One of the powerful things about tensegrity structures is that the structure itself is exactly in line with the lines of force in the structure, with the elements either being purely in tension (cables) or purely in compression (the rods).  Thus, there is a very close coupling between the design of the structure (its “morphology”), and the control required to move it around.  One of the things you can see from all the above work is that we were manually creating different physical designs for the robots, and then developing (manually or using machine learning) controllers to move the robots around.  It was very clear from this experience that small changes in the physical structure could have huge impacts on how well the robot could ultimately move, even after using machine learning to find the “best” controller for it.  Thus, it was my intention to extend our machine learning techniques to co-optimize both the physical morphology and the controller at the same time.  This is a challenging endeavor, and becomes computationally quite difficult.  Practically, our simulator was not setup for this, so we put significant effort into developing the ability to computationally define morphologies.  While we got close, the ultimate goal of co-optimizing tensegrity brains and bodies together has not yet occurred (most of the tools are there in NTRT if someone wants to try).  But, along the way I had the pleasure of working with Nick Cheney, who’s phd focused on exactly this question of co-optimizing morphology and control in soft robots.  His work was never focused on tensegrity robots, but I learned a lot from collaborating with him in the last years of his thesis work.  I highly recommend that anyone interested in this topic follow up on his research.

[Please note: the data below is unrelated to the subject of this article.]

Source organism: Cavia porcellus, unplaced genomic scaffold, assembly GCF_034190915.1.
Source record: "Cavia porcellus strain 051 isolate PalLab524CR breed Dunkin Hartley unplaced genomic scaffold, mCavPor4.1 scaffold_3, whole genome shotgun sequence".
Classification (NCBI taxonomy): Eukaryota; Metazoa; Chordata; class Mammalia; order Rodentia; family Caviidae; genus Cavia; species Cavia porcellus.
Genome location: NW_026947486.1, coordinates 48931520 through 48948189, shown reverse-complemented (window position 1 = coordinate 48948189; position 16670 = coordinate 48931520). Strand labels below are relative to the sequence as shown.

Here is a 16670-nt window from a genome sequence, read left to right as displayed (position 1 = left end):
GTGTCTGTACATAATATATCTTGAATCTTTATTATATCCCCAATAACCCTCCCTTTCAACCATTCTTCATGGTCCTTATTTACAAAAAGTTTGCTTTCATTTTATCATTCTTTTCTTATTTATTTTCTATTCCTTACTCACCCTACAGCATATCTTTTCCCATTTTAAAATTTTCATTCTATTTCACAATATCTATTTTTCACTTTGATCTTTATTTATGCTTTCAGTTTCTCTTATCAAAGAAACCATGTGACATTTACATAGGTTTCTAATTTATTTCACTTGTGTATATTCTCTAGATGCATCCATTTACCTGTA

1. Nick Cheney, Josh Bongard, Vytas SunSpiral, Hod Lipson, “Scalable Co-Optimization of Morphology and Control in Embodied Machines”, under review. pre-print on arXiv.
  2. Nick Cheney, Josh Bongard, Vytas SunSpiral and Hod Lipson, “On the Difficulty of Co-Optimizing Morphology and Control in Evolved Virtual Creatures”, In The Proceedings of The 15th International Conference on the Synthesis and Simulation of Living Systems (ALife), Mexico, July 2016. Download PDF.


I’m delighted by all the progress that has been made on this front.  I hope that future generations of tensegrity robotics researchers are inspired and explore these ideas further — we have explored many of the key elements required to start assembling fully biomimetic tensegrity robot.   A key thing that stands out from this effort is recognizing that the design of a tensegrity robot that moves is very different from the design of a static tensegrity form that might look like a dog or person, but which has no capacity for actively controlled motion.  To really mimic biological levels of motion, I think we ultimately need to imagine many tensegrity structures super-imposed on each other, each one representing an optimal balance of forces for a part of the possible range of motion.  Thus, this would require thousands of actuators — which we see in our bodies if you realize that our muscle fibers are the actual basic unit of actuation, rather than the large muscle groups that we tend to think about.  We are a long way from having a practical artificial muscle technology that is flexible and compact enough to mimic muscle fibers, but progress is being made.  Perhaps when it happens, the ideas explored here can really come to fruition.

I also want to thank all the inspirational and talented students who shared this vision with me over the years, and who made this work possible.  As you can tell by the many co-authors in the papers above, many many more folks contributed to these efforts than I have had room to name in this post.  I learned so much from each of you, and could not have done it alone.  Thank you.

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Introducing Jeff Friesen — Tensegrity Robot Designer Extraordinaire